Begging the Questionrecently reminded me of one of the many fundamental fallacies of evolutionary thought. When I point out problems with evolution, and make arguments against evolutionary thought, it is not because I am against the idea or want it to be false. Life would be much easier if the evidence simply supported evolution, if evolutionary thought was a stellar example of intellectual progress, if—to put it simply—evolution was an undeniable scientific fact, just as evolutionists insist. But it’s not. Evolution is not any of those. Evolution is not supported by the empirical evidence, it is not a rational, intellectual movement, and it is not a scientific fact, undeniable or otherwise. I’m not grinding a personal ax here, I’m simply pointing out the obvious. It makes no difference to me if evolution is true, false, or somewhere in between. But it does make a difference when we lie to ourselves.
One of the lies we tell ourselves is about miracles and how they relate to evolution. Specifically, evolutionists have been making arguments against miracles for centuries. A convenient starting place is seventeenth century church history, when Roman Catholic and Protestant elements of the church argued with each other, and between themselves, about miracles. It is a long story, but the upshot was that miracles were increasingly viewed with disdain for several reasons.
By the time David Hume arrived in the mid eighteenth century, the dust was settling. Hume is well known for his arguments against miracles, but he was largely repackaging sentiment that had long since been expressed.
Some arguments were epistemological. Others were theological, philosophical or ontological. But the short version is that evolutionary thought emerged in a milieu in which miracles were on the way out, both as explanatory mechanisms and as historical reality. Darwin contemporary David Friedrich Strauss, and his Life of Jesus, is but one of many examples of this broad, robust movement.
The movement against miracles was, not surprisingly, influential in the natural sciences. Simply put, if we’re not to appeal to miracles, then the world must have arisen naturalistically. This had a profound effect on the critical thinking, or lack thereof, of the time. Speculative hypotheses, with little basis in fact, enjoyed serious consideration and triumphant acceptance.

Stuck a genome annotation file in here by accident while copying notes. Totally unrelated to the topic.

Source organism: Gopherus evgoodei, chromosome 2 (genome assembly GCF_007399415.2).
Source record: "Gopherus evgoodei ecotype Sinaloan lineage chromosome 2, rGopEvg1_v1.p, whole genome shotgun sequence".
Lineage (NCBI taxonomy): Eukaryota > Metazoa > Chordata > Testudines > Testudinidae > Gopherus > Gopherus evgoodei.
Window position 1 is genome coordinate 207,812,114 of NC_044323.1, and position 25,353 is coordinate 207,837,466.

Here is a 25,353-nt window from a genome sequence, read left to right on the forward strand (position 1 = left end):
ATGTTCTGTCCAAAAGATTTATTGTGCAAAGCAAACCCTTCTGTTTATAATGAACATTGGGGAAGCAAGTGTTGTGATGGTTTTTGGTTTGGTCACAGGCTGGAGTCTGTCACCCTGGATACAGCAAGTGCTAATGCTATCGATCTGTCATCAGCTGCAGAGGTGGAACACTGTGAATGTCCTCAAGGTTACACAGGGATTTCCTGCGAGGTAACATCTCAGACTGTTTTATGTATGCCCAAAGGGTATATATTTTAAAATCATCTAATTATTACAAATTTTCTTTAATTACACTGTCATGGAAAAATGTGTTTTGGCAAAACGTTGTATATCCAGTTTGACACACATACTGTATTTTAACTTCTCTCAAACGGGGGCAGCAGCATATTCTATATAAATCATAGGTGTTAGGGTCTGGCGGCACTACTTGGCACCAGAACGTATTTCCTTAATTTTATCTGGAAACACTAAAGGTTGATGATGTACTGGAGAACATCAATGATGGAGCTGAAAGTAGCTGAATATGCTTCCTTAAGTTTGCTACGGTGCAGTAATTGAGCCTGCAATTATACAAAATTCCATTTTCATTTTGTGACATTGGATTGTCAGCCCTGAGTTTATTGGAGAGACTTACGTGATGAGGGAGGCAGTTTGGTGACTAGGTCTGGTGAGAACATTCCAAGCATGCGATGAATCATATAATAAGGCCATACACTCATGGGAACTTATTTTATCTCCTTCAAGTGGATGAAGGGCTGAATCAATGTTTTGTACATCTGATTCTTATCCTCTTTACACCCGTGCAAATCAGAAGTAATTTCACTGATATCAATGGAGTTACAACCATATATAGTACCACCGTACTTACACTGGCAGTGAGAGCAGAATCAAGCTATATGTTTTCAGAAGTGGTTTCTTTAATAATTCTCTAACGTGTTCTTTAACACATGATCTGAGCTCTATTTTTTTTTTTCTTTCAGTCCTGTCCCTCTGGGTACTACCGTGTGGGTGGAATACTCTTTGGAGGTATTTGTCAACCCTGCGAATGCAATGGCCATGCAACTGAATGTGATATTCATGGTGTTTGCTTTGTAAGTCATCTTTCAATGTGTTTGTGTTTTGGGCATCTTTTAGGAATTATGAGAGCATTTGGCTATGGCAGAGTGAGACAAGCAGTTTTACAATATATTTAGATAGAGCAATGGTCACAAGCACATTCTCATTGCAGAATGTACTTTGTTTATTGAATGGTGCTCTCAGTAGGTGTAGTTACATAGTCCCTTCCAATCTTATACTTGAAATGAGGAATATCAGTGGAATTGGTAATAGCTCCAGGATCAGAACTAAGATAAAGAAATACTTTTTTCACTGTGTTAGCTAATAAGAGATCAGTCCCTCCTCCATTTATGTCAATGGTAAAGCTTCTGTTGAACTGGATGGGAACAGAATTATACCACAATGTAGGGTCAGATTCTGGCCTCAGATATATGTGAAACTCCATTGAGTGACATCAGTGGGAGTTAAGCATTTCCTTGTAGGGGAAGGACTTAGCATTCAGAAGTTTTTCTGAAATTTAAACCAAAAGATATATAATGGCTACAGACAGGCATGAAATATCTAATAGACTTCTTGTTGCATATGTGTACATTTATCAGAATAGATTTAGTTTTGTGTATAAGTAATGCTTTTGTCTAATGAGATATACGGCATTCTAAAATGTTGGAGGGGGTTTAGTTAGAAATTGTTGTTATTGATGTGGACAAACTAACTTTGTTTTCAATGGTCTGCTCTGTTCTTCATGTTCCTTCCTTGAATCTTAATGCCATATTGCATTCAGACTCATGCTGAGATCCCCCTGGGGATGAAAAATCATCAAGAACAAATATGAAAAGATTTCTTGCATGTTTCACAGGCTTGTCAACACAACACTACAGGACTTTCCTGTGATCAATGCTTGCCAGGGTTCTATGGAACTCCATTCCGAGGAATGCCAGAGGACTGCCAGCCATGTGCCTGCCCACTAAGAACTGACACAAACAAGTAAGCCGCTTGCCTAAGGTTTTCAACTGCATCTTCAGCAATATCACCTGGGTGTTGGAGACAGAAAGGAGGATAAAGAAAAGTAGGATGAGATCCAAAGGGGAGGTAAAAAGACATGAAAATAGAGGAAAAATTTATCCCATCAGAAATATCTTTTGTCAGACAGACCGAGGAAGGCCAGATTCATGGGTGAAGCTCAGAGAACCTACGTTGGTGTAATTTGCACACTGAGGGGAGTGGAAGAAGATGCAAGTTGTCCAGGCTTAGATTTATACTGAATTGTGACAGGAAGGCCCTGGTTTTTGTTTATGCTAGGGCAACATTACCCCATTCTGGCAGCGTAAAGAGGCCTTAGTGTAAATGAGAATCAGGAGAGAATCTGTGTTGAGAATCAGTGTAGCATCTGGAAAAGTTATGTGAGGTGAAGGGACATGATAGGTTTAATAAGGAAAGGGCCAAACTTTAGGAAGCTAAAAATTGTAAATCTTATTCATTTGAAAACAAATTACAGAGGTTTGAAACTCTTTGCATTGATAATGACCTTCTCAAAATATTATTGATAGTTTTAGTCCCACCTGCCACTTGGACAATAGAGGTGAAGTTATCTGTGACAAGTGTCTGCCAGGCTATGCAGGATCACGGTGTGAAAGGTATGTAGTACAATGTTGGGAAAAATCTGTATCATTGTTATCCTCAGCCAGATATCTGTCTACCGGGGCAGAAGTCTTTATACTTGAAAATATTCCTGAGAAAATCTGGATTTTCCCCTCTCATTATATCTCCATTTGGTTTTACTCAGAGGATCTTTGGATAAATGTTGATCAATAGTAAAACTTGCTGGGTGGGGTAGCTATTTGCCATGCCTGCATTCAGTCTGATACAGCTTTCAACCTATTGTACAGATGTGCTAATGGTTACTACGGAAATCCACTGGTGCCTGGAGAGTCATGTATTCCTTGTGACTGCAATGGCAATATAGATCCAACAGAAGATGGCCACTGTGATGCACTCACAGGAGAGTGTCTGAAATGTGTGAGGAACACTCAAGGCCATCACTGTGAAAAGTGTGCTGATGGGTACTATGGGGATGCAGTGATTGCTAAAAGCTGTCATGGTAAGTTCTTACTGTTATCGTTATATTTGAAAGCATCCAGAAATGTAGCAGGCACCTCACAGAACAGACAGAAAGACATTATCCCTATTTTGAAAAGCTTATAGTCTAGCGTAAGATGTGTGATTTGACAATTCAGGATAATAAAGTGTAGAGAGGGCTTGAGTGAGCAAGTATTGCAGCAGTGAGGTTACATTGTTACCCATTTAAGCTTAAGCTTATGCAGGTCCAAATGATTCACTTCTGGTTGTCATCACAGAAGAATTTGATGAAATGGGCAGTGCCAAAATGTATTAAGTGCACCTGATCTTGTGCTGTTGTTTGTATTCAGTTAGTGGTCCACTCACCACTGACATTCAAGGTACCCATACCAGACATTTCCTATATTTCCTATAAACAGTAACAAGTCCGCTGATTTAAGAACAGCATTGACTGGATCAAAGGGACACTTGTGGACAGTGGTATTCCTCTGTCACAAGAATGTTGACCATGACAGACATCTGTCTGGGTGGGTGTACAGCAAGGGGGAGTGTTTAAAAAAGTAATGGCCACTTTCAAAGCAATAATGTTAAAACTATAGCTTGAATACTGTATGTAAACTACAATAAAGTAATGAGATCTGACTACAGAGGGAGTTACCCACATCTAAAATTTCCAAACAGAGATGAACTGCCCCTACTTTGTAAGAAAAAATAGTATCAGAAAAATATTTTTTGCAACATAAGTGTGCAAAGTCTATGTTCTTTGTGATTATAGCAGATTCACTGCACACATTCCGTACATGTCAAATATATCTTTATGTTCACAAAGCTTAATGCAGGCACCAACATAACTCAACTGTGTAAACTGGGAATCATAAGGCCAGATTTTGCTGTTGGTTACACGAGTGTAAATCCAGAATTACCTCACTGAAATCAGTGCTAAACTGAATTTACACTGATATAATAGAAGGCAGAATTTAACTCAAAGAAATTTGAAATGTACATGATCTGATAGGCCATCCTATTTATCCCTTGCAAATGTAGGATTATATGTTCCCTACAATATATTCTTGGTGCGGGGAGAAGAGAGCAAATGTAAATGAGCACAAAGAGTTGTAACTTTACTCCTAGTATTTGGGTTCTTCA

The bar was placed exceedingly low for such theories as pure conjecture became acceptable and celebrated science. Monumental scientific problems with the notion of spontaneous origins went ignored and evolutionary theories (from cosmological to biological) soon became “fact.”
Today strictly naturalistic, evolutionary, theories are a given. They simply are accepted as true, or as true as anything in science can be. And it also is a given that miracles are false. But what evolutionists prefer to overlook is that there is a causal relationship here. The latter made way for, and mandated, the former.
What an incredible coincidence it would be if, on the one hand, miracles were known to be false and, on the other hand, the empirical evidence turned out to prove a naturalistic origins. Theology, philosophy and science would have converged on the same truth.
But there is no such convergence.
The “convergence” that occurred is artificial. It is artificial because the empirical scientific evidence was interpreted according to the cultural mandate. Science was told what to do.
Indeed, from an objective, theory neutral, perspective, evolution is unlikely. It is not good science. In fact it is an outstanding example of bad science, breaking all the rules of what the textbooks tell us about how science is supposed to work. The idea that the multitude of species, the cosmos, consciousness and, well, everything, arose spontaneously by the interplay of chance contingencies of history and natural laws is silly. And that is being kind.
The problem of miracles is another example of the failure of evolutionary thought. Religion drives science, and it matters.